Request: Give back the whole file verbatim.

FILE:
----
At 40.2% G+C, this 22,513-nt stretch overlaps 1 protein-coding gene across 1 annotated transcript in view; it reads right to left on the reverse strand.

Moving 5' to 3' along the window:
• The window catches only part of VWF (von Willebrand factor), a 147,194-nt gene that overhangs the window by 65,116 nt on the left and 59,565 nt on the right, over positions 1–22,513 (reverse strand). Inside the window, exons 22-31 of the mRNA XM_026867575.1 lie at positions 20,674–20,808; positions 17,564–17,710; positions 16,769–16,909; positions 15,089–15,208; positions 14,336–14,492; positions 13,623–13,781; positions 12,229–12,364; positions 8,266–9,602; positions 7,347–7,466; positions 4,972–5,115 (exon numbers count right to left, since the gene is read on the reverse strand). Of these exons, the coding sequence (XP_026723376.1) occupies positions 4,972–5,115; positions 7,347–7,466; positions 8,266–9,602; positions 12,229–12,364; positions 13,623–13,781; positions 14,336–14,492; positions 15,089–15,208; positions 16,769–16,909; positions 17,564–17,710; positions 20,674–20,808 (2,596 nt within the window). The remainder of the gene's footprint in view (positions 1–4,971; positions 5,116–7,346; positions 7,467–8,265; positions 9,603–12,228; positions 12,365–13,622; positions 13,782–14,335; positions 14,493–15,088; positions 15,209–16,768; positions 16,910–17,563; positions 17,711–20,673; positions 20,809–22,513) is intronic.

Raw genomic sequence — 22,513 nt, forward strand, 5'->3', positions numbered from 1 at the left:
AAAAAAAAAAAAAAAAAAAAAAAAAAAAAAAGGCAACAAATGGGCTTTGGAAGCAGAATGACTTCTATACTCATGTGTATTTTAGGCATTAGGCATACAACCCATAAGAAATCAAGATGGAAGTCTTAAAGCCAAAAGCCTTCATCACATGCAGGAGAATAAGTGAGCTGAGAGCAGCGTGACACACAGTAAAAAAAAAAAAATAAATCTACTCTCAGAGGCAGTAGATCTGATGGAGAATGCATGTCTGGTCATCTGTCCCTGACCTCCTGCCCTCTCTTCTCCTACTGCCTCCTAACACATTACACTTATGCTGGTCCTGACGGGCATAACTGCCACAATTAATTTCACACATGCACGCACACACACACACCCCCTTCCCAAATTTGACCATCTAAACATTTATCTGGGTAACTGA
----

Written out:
At 40.2% G+C, this 22,513-nt stretch overlaps 1 protein-coding gene across 1 annotated transcript in view; it reads right to left on the reverse strand.

Moving 5' to 3' along the window:
• The window catches only part of VWF (von Willebrand factor), a 147,194-nt gene that overhangs the window by 65,116 nt on the left and 59,565 nt on the right, over positions 1–22,513 (reverse strand). Inside the window, exons 22-31 of the mRNA XM_026867575.1 lie at positions 20,674–20,808; positions 17,564–17,710; positions 16,769–16,909; positions 15,089–15,208; positions 14,336–14,492; positions 13,623–13,781; positions 12,229–12,364; positions 8,266–9,602; positions 7,347–7,466; positions 4,972–5,115 (exon numbers count right to left, since the gene is read on the reverse strand). Of these exons, the coding sequence (XP_026723376.1) occupies positions 4,972–5,115; positions 7,347–7,466; positions 8,266–9,602; positions 12,229–12,364; positions 13,623–13,781; positions 14,336–14,492; positions 15,089–15,208; positions 16,769–16,909; positions 17,564–17,710; positions 20,674–20,808 (2,596 nt within the window). The remainder of the gene's footprint in view (positions 1–4,971; positions 5,116–7,346; positions 7,467–8,265; positions 9,603–12,228; positions 12,365–13,622; positions 13,782–14,335; positions 14,493–15,088; positions 15,209–16,768; positions 16,910–17,563; positions 17,711–20,673; positions 20,809–22,513) is intronic.

Raw genomic sequence — 22,513 nt, forward strand, 5'->3', positions numbered from 1 at the left:
AAAAAAAAAAAAAAAAAAAAAAAAAAAAAAAGGCAACAAATGGGCTTTGGAAGCAGAATGACTTCTATACTCATGTGTATTTTAGGCATTAGGCATACAACCCATAAGAAATCAAGATGGAAGTCTTAAAGCCAAAAGCCTTCATCACATGCAGGAGAATAAGTGAGCTGAGAGCAGCGTGACACACAGTAAAAAAAAAAAAATAAATCTACTCTCAGAGGCAGTAGATCTGATGGAGAATGCATGTCTGGTCATCTGTCCCTGACCTCCTGCCCTCTCTTCTCCTACTGCCTCCTAACACATTACACTTATGCTGGTCCTGACGGGCATAACTGCCACAATTAATTTCACACATGCACGCACACACACACACCCCCTTCCCAAATTTGACCATCTAAACATTTATCTGGGTAACTGA